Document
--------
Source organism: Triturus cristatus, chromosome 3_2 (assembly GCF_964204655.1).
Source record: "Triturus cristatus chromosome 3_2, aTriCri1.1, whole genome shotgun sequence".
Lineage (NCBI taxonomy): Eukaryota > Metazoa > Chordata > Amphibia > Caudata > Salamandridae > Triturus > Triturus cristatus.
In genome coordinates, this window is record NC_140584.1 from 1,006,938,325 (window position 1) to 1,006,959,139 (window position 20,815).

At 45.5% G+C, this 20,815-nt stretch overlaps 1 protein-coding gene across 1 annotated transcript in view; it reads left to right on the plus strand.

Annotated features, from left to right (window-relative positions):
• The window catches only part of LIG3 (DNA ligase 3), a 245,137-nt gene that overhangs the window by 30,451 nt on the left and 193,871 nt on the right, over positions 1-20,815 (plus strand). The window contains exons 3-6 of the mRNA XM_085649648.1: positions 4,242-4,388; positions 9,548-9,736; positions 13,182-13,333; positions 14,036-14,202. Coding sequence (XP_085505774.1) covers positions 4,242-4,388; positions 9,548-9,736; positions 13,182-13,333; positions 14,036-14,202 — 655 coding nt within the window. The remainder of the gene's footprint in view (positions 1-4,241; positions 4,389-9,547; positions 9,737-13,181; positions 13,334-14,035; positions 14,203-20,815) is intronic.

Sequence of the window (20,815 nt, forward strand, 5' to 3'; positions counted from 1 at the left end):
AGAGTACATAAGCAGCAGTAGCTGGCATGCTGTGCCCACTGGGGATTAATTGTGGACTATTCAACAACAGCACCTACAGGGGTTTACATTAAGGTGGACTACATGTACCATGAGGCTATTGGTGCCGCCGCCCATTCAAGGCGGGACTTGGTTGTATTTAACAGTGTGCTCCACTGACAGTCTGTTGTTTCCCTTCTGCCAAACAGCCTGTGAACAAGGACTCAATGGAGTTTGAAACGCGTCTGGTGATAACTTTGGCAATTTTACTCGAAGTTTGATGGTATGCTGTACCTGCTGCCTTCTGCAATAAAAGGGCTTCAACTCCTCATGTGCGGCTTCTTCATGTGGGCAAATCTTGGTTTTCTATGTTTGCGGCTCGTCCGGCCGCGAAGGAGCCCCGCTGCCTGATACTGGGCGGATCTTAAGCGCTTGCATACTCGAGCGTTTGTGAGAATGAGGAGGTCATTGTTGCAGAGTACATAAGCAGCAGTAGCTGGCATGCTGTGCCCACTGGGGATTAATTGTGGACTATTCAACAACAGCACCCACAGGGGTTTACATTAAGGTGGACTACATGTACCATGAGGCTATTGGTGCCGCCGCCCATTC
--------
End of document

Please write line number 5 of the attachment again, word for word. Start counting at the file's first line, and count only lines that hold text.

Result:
At 45.5% G+C, this 20,815-nt stretch overlaps 1 protein-coding gene across 1 annotated transcript in view; it reads left to right on the plus strand.